The Birth of Religious Freedom
May 17th, 1964 @ 10:50 AM
THE BIRTH OF RELIGIOUS FREEDOM
Dr. W.A. Criswell
5-17-64 10:50 a.m.
On the radio and on television you are sharing the services of the First Baptist Church in Dallas. This is the pastor bringing the 11:00 o’clock morning message entitled The Birth of Religious Freedom.
This is the sesquicentennial celebration of the organized life, the community of effort of all of our churches for worldwide missionary purposes. And the one hundred fiftieth anniversary of the founding of those organizations is celebrated this year, this week in Atlantic City. And in keeping with this year of celebration, I have prepared, am preparing several messages concerning our Baptist forefathers.
In the fifty-first chapter of Isaiah and the first verse, Isaiah the prophet of God called his people back to a remembrance of their forefathers:
Look unto the rock from whence ye are hewn,
and to the hole of the pit from whence ye are digged.
Look unto Abraham your father, and unto Sarah that bare you.
And what that ancient prophet did in calling his people back to a remembrance from whence they came—and the blood and sacrifice, the tears and sorrows, and agony that gave birth to their nation—we are doing the same thing now in this series of addresses: looking back to those martyrs and to those patriots and to those forefathers who brought to us, and placed in our hands, the incomparably glorious liberties that we enjoy today.
Now the last address concerned our Baptist people in their witness on the continent and in Europe. In Gainesboro and in Scrooby, England, were two little tiny separatists’ congregations. Under the fierce and terrible persecutions of the Anglican Church, under James I, those two little congregations fled for freedom to Holland, to Netherland.
There, one of them proceeded to come to America and they landed at a place they called Plymouth in 1620. The other little separatist congregation became Baptists; their pastor, John Smith. And he baptized Thomas Helwys, who succeeded John Smith as pastor of the little Anabaptist church. And while they were enjoying the liberties and the political asylum afforded them in Netherlands, Thomas Helwys, their pastor said, “I do not think it right for us to avoid the persecutions of England in order to live and to have our congregation here in Holland.”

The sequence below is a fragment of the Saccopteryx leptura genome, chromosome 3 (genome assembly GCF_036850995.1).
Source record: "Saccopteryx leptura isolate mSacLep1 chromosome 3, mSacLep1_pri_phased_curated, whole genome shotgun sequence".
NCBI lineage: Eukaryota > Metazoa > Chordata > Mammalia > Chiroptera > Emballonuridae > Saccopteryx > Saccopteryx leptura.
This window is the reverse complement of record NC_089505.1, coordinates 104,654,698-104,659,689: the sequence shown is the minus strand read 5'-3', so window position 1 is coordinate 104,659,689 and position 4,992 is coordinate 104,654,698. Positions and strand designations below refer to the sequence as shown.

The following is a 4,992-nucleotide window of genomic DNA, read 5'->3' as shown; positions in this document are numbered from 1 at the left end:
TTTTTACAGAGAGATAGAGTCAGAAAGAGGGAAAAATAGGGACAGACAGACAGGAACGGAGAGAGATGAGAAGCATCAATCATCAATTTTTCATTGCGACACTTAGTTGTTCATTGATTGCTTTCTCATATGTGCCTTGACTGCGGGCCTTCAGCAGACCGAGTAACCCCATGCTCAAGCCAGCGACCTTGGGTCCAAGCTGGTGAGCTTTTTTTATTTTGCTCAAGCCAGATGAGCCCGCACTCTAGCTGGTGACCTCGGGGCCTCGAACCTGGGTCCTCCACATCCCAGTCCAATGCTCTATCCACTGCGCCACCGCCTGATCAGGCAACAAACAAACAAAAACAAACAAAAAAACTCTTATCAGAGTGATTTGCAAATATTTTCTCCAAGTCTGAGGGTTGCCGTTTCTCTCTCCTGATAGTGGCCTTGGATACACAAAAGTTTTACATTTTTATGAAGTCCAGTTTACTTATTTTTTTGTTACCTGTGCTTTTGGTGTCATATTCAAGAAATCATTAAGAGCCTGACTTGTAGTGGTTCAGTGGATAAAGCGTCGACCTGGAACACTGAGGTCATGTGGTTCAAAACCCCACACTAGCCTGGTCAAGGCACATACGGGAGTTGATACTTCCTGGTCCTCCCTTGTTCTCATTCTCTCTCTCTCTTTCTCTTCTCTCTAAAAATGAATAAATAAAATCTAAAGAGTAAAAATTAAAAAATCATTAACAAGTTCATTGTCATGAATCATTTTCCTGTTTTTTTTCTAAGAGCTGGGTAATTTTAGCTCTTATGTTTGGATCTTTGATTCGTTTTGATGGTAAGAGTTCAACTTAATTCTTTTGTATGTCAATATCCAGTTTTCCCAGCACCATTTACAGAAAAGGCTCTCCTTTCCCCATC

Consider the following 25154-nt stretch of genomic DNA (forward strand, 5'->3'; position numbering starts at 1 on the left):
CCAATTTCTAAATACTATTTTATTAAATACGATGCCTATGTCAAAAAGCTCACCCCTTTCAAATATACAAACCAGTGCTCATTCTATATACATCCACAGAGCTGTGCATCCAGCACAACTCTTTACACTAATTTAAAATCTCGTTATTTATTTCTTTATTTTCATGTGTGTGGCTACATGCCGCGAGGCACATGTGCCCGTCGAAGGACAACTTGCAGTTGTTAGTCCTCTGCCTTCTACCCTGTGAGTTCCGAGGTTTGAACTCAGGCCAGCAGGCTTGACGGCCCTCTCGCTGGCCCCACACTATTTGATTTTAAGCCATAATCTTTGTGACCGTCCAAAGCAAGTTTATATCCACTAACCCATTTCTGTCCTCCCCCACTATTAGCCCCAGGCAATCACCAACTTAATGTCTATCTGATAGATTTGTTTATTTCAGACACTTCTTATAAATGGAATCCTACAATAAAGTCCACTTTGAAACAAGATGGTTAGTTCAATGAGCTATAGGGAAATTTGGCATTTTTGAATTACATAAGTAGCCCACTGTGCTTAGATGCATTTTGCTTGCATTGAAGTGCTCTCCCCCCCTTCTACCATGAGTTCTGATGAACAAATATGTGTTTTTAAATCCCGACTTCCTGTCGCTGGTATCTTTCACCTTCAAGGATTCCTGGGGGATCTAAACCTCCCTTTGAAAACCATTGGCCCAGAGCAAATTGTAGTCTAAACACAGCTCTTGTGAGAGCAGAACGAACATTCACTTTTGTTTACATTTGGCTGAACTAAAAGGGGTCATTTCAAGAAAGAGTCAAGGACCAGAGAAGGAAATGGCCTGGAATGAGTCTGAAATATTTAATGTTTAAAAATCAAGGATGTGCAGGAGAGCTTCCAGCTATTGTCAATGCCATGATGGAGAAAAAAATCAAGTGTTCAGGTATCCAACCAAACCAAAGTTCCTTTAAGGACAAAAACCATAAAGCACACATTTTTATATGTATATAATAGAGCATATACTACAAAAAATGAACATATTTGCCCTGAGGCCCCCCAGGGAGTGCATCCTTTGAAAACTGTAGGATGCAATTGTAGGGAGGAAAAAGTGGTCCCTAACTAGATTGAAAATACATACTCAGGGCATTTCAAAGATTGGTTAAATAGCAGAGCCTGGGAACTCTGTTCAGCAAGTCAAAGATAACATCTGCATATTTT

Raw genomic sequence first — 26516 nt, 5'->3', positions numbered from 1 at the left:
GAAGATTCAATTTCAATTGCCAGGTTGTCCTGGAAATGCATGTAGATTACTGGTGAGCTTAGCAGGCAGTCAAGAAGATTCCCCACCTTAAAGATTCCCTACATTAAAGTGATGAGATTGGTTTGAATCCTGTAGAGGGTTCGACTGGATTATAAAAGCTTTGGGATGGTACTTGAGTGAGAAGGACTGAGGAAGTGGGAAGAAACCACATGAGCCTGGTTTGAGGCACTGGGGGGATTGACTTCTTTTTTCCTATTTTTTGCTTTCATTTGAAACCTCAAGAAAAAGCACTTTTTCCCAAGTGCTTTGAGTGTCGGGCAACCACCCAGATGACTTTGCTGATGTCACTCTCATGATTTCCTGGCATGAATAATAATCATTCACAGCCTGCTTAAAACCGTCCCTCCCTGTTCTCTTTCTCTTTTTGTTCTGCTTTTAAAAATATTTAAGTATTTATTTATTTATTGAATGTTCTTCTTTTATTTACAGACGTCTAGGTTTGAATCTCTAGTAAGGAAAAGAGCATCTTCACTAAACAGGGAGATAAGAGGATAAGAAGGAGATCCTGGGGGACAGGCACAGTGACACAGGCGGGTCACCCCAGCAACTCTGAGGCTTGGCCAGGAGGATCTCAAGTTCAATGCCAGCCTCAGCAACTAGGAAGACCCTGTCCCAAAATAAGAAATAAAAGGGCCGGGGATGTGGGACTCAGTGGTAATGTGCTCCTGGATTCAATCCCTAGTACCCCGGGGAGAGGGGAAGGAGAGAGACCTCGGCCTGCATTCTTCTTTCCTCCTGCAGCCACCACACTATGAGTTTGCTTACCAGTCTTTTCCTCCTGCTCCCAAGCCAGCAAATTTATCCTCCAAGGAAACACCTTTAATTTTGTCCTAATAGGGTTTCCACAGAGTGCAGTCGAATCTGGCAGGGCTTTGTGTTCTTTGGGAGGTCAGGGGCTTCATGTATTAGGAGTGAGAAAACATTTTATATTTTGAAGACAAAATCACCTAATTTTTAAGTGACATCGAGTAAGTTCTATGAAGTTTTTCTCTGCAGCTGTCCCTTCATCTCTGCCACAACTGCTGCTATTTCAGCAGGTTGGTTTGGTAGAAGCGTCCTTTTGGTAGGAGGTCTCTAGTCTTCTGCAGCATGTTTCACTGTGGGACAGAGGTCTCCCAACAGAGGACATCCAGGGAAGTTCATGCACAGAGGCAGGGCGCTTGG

So they went back to England in 1611, and the first thing the pastor of that little Baptist church did was to address an open, a fearless letter to King James I. For it, of course, they placed him in prison where he died in 1616. Now we take the story up from there, and we shall follow that agonizing struggle for soul liberty in England and on the continent of America.
In England, we shall follow it through two incomparable Baptist leaders: one named John Bunyan and other named John Milton. John Bunyan was born a mile and a half from Bedford, England, in the year 1628. When he was twenty-five years of age he became a Christian—was gloriously converted and was baptized by Pastor Gifford in the little river that runs through Bedford, and became a deacon in the Baptist church in Bedford, England. Two years later, at twenty-seven years of age, he became a minister—was ordained a Baptist minister. And for thirty-two years following, he was pastor of a little Baptist church in Bedford. By trade, he was a tinker; he mended pots and pans and skillets and kettles. He was poor. He had a sweet, precious wife and four little children; one of which, the second one of which, Mary, was blind.
In 1660, in a burst of false loyalty the people of England restored to the throne Charles II. And the first thing he did following the breakup of the Cromwellian Commonwealth, was to reinstitute all of those fierce and terrible persecutions directed by the Anglican Church. And one of the first to fall under that terrible tyranny was the pastor of the little Baptist church in Bedford, whose name was John Bunyan. The trial and hardship and privation it wrought upon the family was indescribable as his wife and four children became objects of charity.
His wife—sweet and humble, meek as a lamb, made her way to London, there to appeal for the liberation of her husband-preacher. She gained the ear of one of the peers in the House of Lords and he introduced it before that august body, and they remanded it to a review on the part of three judges in London. One was named Sir Matthew Hale, one was named Sir Chester, and one was named Sir Twisden.
And when, in her artless simplicity, she laid the story of her helpless children and of the poverty of her home, Sir Matthew Hale pitied her and inquired of her husband’s calling. And when he did so, the other two judges cried out and said, “He’s a tinker, my lord.”
“Yes,” said Elizabeth the wife, “and because he is a tinker and a poor man, therefore he is despised.”
Then Twisden, who treated her so harshly, said, “But, my lord, he’s also a preacher, and preaches what he lists.”
She replied, “He preacheth nothing but the Word of God.” The angry judge cried out, “His doctrine is the doctrine of the devil, my lord.” The wife replied, “When the righteous Judge shall appear, it will be known that his doctrine is not the doctrine of the devil.”
Twisden asked, “If he is released, will he leave off his preaching?”
In childlike honesty, she replied, “He dare not leave off preaching so long as he can speak.”